Flow cytometry to estimate the cell disruption yield and biomass release of Chlorella sp. during bead milling

Emre Günerken, Els D'Hondt*, Michel Eppink, Kathy Elst, Rene Wijffels

*Corresponding author for this work

Research output: Contribution to journalArticleAcademicpeer-review

15 Citations (Scopus)


A number of visual, chemical and fluorescence-based methods are generally employed for monitoring of algae cell growth, culture health and biomass concentration. These methods are often time-consuming, demand destructive and high volume sampling. Rapid, efficient, cost-effective and automated methods which facilitate high-throughput and non-destructive sampling would highly benefit microalgae biotechnology. It is known in literature that with flow cytometry it is possible to monitor microalgae growth and microalgae culture health. Flow cytometry, however, has not been used to estimate biomass release and cell disruption yield. In this study with representative cultures of Chlorella sp., flow cytometry data were generated by a long pass filter (> 670 nm) and proved to be a promising technique to rapidly evaluate these parameters during cell disruption by bead milling. Both a laboratory and a commercial culture of Chlorella were bead milled. Prior to and during bead milling, biomass release was evaluated gravimetrically and the cell count was determined via hemocytometer manual counting and 3 flow cytometry methods: 1) direct event count of a certain population, 2) quadrant-upper right event count of a long pass filter (> 670 nm) and 3) a calculation based on the long pass filter data. The data of all methods were compared and correlated to gravimetric biomass release data. Manual counting resulted in an underestimation of the cell disruption yield as one of the Chlorella cultures manual counts did not agree with biomass release data. Good correlations for both cultures were found for cell disruption yield calculations based on flow cytometry data and gravimetric biomass release data. Flow cytometry is therefore an efficient analytical method to rapidly screen disruption yields during cell disruption in microalgae and can be a substitute for the time-consuming direct methods (e.g. gravimetric, manual counting) for estimating biomass release and cell disruption yield.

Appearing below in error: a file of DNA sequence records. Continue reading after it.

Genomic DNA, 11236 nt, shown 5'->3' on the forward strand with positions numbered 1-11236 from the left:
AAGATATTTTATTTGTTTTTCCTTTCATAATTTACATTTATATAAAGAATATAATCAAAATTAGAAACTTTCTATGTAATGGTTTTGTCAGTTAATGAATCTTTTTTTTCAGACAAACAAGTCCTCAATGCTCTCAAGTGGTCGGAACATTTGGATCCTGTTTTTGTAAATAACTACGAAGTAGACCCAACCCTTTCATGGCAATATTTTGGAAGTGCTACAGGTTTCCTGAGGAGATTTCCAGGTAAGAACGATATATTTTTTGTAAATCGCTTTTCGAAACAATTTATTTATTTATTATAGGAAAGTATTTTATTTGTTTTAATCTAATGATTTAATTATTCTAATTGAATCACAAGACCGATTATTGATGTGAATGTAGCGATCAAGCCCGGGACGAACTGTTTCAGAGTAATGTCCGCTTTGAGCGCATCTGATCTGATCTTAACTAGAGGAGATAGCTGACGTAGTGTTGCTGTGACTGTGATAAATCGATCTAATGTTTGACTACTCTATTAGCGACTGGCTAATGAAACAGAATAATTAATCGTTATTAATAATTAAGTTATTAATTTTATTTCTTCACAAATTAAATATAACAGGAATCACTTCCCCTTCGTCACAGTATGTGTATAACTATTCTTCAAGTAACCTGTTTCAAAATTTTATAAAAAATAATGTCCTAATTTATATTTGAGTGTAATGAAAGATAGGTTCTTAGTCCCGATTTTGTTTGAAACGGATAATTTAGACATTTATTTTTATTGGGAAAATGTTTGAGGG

Original languageEnglish
Pages (from-to)25-31
JournalAlgal Research
Publication statusPublished - 2017


  • Biomass release
  • Efficient analytical method
  • Flow cytometry
  • Microalgae cell disruption yield


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